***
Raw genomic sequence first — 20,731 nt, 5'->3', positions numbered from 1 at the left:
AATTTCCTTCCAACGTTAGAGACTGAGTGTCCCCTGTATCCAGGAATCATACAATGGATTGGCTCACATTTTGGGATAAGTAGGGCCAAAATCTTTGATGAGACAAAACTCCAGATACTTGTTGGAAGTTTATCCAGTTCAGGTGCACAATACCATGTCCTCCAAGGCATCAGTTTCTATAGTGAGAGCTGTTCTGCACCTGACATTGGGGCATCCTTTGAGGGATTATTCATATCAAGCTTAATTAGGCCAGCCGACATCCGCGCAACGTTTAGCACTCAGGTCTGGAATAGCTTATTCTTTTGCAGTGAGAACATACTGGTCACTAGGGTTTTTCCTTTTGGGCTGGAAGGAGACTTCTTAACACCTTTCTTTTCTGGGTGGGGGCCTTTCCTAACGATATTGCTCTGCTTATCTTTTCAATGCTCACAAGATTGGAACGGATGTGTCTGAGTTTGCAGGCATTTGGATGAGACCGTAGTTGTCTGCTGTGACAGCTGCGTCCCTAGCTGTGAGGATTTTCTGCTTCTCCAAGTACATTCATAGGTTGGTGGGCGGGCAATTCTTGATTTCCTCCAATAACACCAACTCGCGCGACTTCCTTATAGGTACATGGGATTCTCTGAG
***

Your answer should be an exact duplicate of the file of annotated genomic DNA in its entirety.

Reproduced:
Raw genomic sequence first — 20,731 nt, 5'->3', positions numbered from 1 at the left:
AATTTCCTTCCAACGTTAGAGACTGAGTGTCCCCTGTATCCAGGAATCATACAATGGATTGGCTCACATTTTGGGATAAGTAGGGCCAAAATCTTTGATGAGACAAAACTCCAGATACTTGTTGGAAGTTTATCCAGTTCAGGTGCACAATACCATGTCCTCCAAGGCATCAGTTTCTATAGTGAGAGCTGTTCTGCACCTGACATTGGGGCATCCTTTGAGGGATTATTCATATCAAGCTTAATTAGGCCAGCCGACATCCGCGCAACGTTTAGCACTCAGGTCTGGAATAGCTTATTCTTTTGCAGTGAGAACATACTGGTCACTAGGGTTTTTCCTTTTGGGCTGGAAGGAGACTTCTTAACACCTTTCTTTTCTGGGTGGGGGCCTTTCCTAACGATATTGCTCTGCTTATCTTTTCAATGCTCACAAGATTGGAACGGATGTGTCTGAGTTTGCAGGCATTTGGATGAGACCGTAGTTGTCTGCTGTGACAGCTGCGTCCCTAGCTGTGAGGATTTTCTGCTTCTCCAAGTACATTCATAGGTTGGTGGGCGGGCAATTCTTGATTTCCTCCAATAACACCAACTCGCGCGACTTCCTTATAGGTACATGGGATTCTCTGAG